It's good fun, and whilst I was only there a week - no two days were the same. I sat in on meetings with the designers, went to fit sessions, met with suppliers etc, all of which I really enjoyed because 9 - 5 sitting behind a desk does not appeal to me! A lot of the time I was filing and sorting samples as they came in and were approved/or not approved, from the basic lab dips right up to the finished garment as it would appear in store. They worked on fairly short lead times so there's constant communication with suppliers. There was also a fair bit of communication with marketing, sending key pieces off to the press office etc. As you would expect there was a lot of work with the merchandising team, and analysing what sold last year etc. It's hard sometimes to get into your target customer's head, and picking things that maybe aren't your style but you know will sell well, or absolutely loving something but knowing the customer just isn't going to get it.

This particular company buys from suppliers, wholesalers and sells own brand clothing, so I'd really like to be in a buying office for a branded retailer - like more of a selector role, choosing from collections, just to see how it's different.

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19-06-2008
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Career Change: How can I become a buyer?
I have recently decided that after 3.5 years of school, I want to change my current decision and become a fashion buyer. I read about the Neiman Marcus development program and would love to be accepted. Of course, I'm assuming it is extremely competitive and unfortunatly, I will have only graduated with a degree in Communication. Currently I have interned at a fashion pr firm, but my grades aren't the best in the world and I need to stand out. Do you have any advice for me?

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19-06-2008
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Quote:
Originally Posted by JSeip View Post
I have recently decided that after 3.5 years of school, I want to change my current decision and become a fashion buyer. I read about the Neiman Marcus development program and would love to be accepted. Of course, I'm assuming it is extremely competitive and unfortunatly, I will have only graduated with a degree in Communication. Currently I have interned at a fashion pr firm, but my grades aren't the best in the world and I need to stand out. Do you have any advice for me?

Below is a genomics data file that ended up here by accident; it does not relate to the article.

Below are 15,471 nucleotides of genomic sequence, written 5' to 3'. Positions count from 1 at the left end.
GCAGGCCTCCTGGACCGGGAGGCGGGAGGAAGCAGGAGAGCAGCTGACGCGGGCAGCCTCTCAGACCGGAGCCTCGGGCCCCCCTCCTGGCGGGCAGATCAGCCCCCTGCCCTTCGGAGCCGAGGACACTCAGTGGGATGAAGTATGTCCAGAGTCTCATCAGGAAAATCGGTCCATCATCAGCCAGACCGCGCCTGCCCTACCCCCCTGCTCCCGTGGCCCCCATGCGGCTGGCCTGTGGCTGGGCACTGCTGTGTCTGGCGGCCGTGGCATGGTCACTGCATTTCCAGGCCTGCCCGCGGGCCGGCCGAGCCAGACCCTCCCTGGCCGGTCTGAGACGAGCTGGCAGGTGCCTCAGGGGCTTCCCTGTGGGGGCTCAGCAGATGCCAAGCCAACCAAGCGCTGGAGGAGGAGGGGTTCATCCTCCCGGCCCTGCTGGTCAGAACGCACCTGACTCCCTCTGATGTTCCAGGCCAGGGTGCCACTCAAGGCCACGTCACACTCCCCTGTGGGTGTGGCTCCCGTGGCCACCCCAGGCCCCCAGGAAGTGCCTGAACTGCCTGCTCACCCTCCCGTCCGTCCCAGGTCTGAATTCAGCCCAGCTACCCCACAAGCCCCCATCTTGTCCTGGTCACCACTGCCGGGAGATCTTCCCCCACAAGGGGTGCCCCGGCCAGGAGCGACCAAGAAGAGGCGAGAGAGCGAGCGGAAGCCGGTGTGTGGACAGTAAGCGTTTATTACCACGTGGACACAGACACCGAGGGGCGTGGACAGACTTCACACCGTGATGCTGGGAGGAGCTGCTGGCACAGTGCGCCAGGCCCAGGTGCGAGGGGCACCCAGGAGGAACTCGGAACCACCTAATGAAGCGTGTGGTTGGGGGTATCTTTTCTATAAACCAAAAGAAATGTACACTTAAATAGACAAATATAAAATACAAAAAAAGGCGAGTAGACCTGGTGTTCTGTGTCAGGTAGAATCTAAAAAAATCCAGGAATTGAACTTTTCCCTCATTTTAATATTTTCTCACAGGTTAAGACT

Welcome to tFS! I merged your thread into the existing one about Buyers ... there's a lot of good information already here. And maybe someone can give you some advice to make the change.

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25-06-2008
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Hi everyone,

I am really interested in becoming a buyer myself later on. Could someone tell me where shall I look for fashion buyer intern/work placement in London UK?

Many Thanks.

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28-06-2008
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I loved the articles posted! Thanks guys, they are really informative.

I already graduated from college in 2006 and currently work at a bank in a more corporate accounting role. BUT my degree was in finance with minors in marketing and comm studies and I have an interest in fashion so I have been thinking about switching careers to buying because I think it would be more suited to my interests.

So to the buyers out there, what skills should I work on at my present job to put on my resume? i do deal with databases, Excel, and communicating with clients. I already plan on leaving early next year, so I might as well focus on a skill while I still can, lol

TIA

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01-07-2008
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I've been thinking a lot lately about buyers,market editors, and my career dreams. I know the magazine industry is pretty impossible to get ahead in (especially now that every teenage girl has ambitions of being like Lauren Conrad, etc.), so I feel like buying would be more practical. Let me preface this by saying that I already have connections in buying in Manhattan at a major luxury department store (prefer not to name it), and a well known mid-high range accessories/handbag company.
I've been thinking of studying art history, but I also have an interest in business. Is it imperative to be a business major if I want to go into buying? Also, do most buyers begin right out of college? Or should they have experience between graduation and start of training program, etc.?